We’re still fortunate to be able to see kestrels fairly regularly, but perhaps just that bit less regularly than a few years ago. Kestrels are certainly not yet on the brink, but conservation is as much about preventing species getting to the brink as it is saving those on the edge. Kestrels, as a bird of prey, will always be vulnerable and we cannot afford to take our eye off the ball (as I told my boy last night on the tennis courts). After all, it would be a modern tragedy if the kestrel’s story had the same tear jerking ending as in Kes.
Let’s find out what we need to, to keep this symbol of hope a common sight in our skies!
Have you noticed fewer kestrels on your travels? What do you think could be causing the declines?
It would be great to hear your views.
Strangely we have more Kestrels than we have ever had in this area,would be a very rare day we did not see one,almost every day we see at least one from the garden.
Martin, I agree with redkite (I am not certain about the competition aspect though). Kestrel numbers are falling yet the variety of places that it feeds haven't really changed so the presumption is probably that its food source has declined and that is a difficult one to assess.
I think the main point that does come of this for me is how that research is done. You use the words 'we're starting' and I presume this means RSPB. Citizen science is not always liked by true scientists but the various BTO and RSPB surveys do show that it works. Having spent a number of mornings and nights recently on the Nightingale survey it is also clear that single species research can, in part, be achieved by using this method. I think the point I am getting to is that no longer should the question of 'why' be addressed by this organisation or another but by using the skills from a number of bodies together. To be fair the BTO is very good at getting such research organised. I know from experience that you do all work together but it isn't always obvious to the birdwatcher on the ground.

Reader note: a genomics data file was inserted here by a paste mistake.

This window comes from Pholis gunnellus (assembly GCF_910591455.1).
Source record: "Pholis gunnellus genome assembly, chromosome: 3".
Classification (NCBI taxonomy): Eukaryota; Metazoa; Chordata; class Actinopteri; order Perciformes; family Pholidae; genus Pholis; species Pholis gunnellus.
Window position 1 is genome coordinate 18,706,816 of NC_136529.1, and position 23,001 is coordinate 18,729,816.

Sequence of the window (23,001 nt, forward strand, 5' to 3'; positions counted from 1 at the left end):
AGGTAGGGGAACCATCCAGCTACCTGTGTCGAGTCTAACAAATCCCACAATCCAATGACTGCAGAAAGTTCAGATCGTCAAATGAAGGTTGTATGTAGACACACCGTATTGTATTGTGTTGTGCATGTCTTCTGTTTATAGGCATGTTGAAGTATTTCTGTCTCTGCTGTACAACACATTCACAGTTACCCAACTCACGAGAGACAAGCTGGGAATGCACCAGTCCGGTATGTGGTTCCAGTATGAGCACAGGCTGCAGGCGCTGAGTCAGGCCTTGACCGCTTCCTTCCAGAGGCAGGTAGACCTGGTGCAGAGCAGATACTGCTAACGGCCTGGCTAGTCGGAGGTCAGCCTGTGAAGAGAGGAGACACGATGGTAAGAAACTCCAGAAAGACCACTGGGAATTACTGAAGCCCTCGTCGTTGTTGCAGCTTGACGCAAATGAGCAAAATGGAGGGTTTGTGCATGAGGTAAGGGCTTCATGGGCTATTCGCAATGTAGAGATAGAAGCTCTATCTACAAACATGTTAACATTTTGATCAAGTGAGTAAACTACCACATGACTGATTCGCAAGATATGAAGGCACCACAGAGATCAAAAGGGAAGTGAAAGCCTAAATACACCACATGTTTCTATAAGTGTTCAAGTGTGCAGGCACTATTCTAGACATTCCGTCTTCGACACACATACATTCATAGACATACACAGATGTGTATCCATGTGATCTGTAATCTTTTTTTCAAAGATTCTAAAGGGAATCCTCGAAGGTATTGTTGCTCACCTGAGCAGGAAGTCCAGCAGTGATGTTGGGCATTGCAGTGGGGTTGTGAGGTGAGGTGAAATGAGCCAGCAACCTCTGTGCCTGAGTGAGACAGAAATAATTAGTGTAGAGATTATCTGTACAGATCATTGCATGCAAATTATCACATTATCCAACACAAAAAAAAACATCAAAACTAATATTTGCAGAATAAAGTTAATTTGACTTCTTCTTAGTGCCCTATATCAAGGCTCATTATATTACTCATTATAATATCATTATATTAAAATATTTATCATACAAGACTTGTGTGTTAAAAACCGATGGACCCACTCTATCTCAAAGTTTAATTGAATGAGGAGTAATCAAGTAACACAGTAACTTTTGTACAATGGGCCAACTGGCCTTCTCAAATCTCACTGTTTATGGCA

Interestingly enough i had the same thought just the other day, the Kestrel has always been my favourite bird of prey and is something i always record my sightings of, and with me working in Liverpool and living North of Manchester by default i do a double transect along the M62 every day! I haven't worked here that long but i have a complete record set from jan 2011 to date, and on plotting those records just 5 mins ago (recorded using GPS tagged voice recordings) i can get a pretty accurate picture of where they've been (Google Earth overlay, isn't technology wonderful?).
Almost without exception the sightings have been by habitats that consist of a rough grassland/tree cover and interestingly have not been spotted (albeit by me..) along areas of almost sole agriculture, in a year+ you think there'd have been something?
Maybe the answer is at least in part (these things are never simple!) to do with the loss of mosaic habitats or tree cover/rough pasture limiting suitable nesting/hunting opportunities and increasing competition.
kml and records available on request!
I briefly mentioned as an aside in my blog a couple of weeks ago about how I see much less Kestrels than when I was a kid 20-25 years ago. I haven't looked into it, but I always assumed it was something to do with changes in habitat use. From my experience, their place on the outskirts of towns seems to be adopted by Sparrowhawks these days, and alongside motorways, I've seen less hovering Kestrels and more Buzzards either circling or sitting on posts. Whether this is because the Kestrels are being usurped, or because the Buzzards and Sparrowhawks are filling the gaps left by declining Kestrels I wouldn't like to say.